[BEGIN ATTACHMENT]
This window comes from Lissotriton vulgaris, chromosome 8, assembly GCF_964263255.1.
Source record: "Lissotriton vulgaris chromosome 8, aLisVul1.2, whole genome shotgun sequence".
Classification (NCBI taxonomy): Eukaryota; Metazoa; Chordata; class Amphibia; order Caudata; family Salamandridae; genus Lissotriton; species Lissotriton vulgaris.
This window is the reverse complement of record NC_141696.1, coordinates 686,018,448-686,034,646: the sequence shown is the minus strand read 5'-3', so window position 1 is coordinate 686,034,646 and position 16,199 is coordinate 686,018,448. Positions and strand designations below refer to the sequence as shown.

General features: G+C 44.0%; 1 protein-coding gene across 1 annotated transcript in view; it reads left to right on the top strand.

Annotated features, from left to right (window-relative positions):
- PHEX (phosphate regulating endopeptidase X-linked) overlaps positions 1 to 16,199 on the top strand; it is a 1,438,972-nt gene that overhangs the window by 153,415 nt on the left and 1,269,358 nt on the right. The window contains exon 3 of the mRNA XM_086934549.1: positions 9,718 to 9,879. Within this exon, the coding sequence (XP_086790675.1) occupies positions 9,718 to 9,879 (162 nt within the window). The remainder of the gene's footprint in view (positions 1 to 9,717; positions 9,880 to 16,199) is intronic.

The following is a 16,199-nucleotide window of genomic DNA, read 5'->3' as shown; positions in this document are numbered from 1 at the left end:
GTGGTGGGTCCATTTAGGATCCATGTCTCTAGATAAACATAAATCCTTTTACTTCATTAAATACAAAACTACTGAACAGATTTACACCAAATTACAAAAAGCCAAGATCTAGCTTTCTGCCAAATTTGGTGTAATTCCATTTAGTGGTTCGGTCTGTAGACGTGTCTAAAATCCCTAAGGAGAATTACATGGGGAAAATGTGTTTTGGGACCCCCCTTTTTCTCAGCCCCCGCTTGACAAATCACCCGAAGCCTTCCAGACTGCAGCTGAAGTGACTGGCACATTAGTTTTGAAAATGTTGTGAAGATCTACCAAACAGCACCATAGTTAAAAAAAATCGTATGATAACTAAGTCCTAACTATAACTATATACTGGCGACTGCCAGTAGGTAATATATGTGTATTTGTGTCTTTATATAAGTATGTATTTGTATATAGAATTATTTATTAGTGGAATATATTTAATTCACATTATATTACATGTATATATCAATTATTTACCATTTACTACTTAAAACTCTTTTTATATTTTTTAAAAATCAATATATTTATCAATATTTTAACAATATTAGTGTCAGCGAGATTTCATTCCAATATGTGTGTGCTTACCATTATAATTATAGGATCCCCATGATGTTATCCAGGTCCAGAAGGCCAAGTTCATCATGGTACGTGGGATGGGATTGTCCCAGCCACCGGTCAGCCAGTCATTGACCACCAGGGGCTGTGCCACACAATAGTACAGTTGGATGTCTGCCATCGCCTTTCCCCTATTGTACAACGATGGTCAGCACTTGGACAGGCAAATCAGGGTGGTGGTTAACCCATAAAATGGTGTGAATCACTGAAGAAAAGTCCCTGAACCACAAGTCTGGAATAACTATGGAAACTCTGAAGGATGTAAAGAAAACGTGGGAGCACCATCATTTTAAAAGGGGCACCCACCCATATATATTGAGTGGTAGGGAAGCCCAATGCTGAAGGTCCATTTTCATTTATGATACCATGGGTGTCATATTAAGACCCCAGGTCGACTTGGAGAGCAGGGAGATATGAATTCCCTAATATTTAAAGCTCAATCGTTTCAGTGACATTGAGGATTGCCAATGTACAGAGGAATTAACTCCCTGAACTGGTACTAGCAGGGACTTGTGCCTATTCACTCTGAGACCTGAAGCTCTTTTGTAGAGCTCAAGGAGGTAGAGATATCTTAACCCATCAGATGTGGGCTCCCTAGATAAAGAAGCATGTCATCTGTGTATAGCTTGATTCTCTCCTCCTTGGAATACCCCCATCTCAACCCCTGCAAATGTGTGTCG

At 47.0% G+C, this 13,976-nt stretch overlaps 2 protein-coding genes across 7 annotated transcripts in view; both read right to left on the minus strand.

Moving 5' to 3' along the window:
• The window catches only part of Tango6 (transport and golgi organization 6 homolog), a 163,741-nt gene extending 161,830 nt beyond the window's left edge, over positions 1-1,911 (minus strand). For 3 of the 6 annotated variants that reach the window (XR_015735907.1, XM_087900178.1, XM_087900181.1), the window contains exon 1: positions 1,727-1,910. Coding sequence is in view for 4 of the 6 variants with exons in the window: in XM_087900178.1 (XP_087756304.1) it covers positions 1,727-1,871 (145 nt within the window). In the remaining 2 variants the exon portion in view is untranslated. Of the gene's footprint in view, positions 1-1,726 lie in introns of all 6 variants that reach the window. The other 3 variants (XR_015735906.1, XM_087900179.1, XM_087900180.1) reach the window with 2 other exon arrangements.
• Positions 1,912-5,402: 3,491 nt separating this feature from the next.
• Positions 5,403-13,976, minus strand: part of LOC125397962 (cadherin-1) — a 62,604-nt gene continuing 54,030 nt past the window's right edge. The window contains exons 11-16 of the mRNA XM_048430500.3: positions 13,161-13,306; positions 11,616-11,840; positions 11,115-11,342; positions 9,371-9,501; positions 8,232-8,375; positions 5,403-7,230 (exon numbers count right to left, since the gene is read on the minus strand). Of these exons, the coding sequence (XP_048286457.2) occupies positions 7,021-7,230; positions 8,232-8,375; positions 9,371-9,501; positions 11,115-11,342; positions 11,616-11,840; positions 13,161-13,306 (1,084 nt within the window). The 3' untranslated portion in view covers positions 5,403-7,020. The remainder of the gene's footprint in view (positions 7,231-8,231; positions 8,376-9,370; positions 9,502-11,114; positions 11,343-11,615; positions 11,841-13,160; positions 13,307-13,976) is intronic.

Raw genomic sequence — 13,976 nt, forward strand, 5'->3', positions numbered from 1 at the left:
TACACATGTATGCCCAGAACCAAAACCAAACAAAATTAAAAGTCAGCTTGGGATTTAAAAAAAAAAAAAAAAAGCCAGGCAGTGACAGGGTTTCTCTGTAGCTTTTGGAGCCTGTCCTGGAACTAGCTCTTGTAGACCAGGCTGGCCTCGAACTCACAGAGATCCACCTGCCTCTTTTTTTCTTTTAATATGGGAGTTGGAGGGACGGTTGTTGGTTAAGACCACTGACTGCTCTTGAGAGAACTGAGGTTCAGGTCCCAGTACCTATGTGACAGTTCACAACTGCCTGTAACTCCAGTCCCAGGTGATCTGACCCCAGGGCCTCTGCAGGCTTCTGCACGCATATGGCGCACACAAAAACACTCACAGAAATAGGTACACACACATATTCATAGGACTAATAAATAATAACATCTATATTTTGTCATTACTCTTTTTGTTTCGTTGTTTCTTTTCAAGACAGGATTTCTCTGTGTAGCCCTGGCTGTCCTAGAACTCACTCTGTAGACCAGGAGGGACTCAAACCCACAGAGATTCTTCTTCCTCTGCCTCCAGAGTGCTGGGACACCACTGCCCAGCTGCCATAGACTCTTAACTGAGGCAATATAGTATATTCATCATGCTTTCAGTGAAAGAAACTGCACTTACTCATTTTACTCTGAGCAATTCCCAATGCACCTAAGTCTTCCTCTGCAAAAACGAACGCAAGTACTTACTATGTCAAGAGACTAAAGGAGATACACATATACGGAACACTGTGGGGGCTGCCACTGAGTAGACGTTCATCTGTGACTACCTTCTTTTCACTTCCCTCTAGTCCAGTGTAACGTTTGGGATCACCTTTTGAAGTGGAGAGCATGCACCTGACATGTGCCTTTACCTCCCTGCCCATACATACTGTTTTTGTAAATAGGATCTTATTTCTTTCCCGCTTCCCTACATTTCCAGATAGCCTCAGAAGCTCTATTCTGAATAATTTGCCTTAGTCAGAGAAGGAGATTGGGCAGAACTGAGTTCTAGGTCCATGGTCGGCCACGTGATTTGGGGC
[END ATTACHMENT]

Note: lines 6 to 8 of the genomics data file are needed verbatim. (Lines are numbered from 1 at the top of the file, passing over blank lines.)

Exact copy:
Annotated features, from left to right (window-relative positions):
- PHEX (phosphate regulating endopeptidase X-linked) overlaps positions 1 to 16,199 on the top strand; it is a 1,438,972-nt gene that overhangs the window by 153,415 nt on the left and 1,269,358 nt on the right. The window contains exon 3 of the mRNA XM_086934549.1: positions 9,718 to 9,879. Within this exon, the coding sequence (XP_086790675.1) occupies positions 9,718 to 9,879 (162 nt within the window). The remainder of the gene's footprint in view (positions 1 to 9,717; positions 9,880 to 16,199) is intronic.

The following is a 16,199-nucleotide window of genomic DNA, read 5'->3' as shown; positions in this document are numbered from 1 at the left end: